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This introduces using the unit rates for unit conversion.  Although unit rates are a 6th grade skill, students can see how solving equations will play a part even though they haven’t mastered that particular skill.  Ask the students to investigate how the device got that answer.  You may never have to teach “cross multiply” again. 🙂

10 Yeah But’s I hear in Education with Possible Solutions!

Here are some helpful ideas to overcome come excuses for not using technology.

Inside Education, Outside the Box!

“Progress is impossible without change, and those who cannot change their minds cannot change anything.” By George Bernard Shaw

Over the years, I have heard a lot of what I call “Yeah but’s”….these are the excuses/arguments educators make that usually have a fixed mindset verse a growth mindset. As a leader (you don’t need to be in a leadership position, to be a leader) you need to be able to navigate around the yeah but’s; here are a few I have heard with some possible solutions.

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1. “Yeah But…I don’t have the time to integrate ________ (fill in the blank technology, PBL’s, data analysis etc.)” Solution: Try to find a way to make it so they are saving time, see the value in it and how it connects to the curriculum. For example: start slow by offering to create a Project or Problem Based Learning (PBL) for them that…

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CAS with Percentages

As I think about important skills for students, percentages stand out to me as an important skill for both elementary and middle school students that is not understood completely.  The students memorize the algorithms we set before them but never really reach the mathematical understanding of why and how we use them.  Using the TI-Nspire CX CAS handheld and some teacher preparation, students can delve into the why’s and how’s of percentages.  For example, start the lesson by putting the following slide on the board or send to student handhelds.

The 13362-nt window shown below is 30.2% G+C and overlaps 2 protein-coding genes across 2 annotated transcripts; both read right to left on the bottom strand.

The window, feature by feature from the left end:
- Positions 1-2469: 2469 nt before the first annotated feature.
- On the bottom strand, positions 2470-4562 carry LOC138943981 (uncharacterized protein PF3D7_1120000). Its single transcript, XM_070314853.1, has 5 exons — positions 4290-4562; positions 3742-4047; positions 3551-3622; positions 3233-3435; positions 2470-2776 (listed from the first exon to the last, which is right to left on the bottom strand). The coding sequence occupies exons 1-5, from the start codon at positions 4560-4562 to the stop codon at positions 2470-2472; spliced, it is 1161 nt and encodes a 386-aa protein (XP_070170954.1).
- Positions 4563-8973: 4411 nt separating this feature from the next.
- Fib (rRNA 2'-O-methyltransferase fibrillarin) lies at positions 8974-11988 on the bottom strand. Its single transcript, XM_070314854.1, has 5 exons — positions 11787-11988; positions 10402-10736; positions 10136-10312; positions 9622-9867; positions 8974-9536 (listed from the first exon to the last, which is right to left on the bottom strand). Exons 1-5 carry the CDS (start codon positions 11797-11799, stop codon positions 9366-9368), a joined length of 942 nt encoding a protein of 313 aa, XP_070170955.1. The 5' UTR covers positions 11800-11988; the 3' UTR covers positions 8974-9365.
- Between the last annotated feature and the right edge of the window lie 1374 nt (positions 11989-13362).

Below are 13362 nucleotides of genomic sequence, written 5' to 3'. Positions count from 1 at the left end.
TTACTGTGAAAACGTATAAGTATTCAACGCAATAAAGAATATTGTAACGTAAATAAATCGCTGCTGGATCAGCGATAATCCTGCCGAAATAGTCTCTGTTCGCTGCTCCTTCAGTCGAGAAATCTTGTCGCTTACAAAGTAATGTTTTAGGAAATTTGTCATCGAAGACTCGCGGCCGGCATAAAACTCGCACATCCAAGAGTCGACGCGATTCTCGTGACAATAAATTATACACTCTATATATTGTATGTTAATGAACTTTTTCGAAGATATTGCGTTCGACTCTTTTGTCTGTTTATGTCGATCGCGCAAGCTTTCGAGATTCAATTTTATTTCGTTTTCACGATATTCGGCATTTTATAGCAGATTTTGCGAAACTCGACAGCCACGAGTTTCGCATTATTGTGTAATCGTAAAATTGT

Percent Pic 1

Ask students the following questions:

  • What stays the same?
  • What changes?
  • Why do you think the last one is false?

Using a Quick Poll in the TI Navigator system or a cooperative learning strategy, facilitate student discussions on their answers.  The students can use their devices to investigate other percentages to see if their theories hold true. Teachers can use the activity Solving Percent Problems from the TI Math Nspired website as a follow up activity or intro activity for the lesson on using percents to solve problems.  As the unit progresses other investigations and discussion starters could look like this:

Percent Pic 3

Ask questions like, “What do you notice about the numbers?”, “What is the relationship between the numbers?”, “What conclusion can you make based on this pattern?”.  Also show some other percentages such as the slide below asking similar questions.

Percent pic 2

Of course as in any good unit of study, opportunities for practice and hands-on applications are needed throughout the unit to master the skill but getting students motivated to understand the math is the first step.  Investigations such as these will allow students to delve deeper into the math instead of skimming the surface with algorithms only.

Use More CAS

When I was first introduced to a CAS device, I thought it was a great tool for my AP Calculus class.  The more I used CAS activities I realized it would be a great tool for all math.  I believe student investigations are key in deeper understanding of mathematics.  CAS devices such as the TI-Nspire CX handheld and iPad app give students the opportunity to investigate the why’s and how’s of math.  If I write the steps on the board, the students only half believe.  If I give them technology and pose a “dilemma” such as why does ½ + ⅓ = ⅚, then the real learning begins.  I created this blog to share my experiences with and thoughts about using CAS in all grade levels.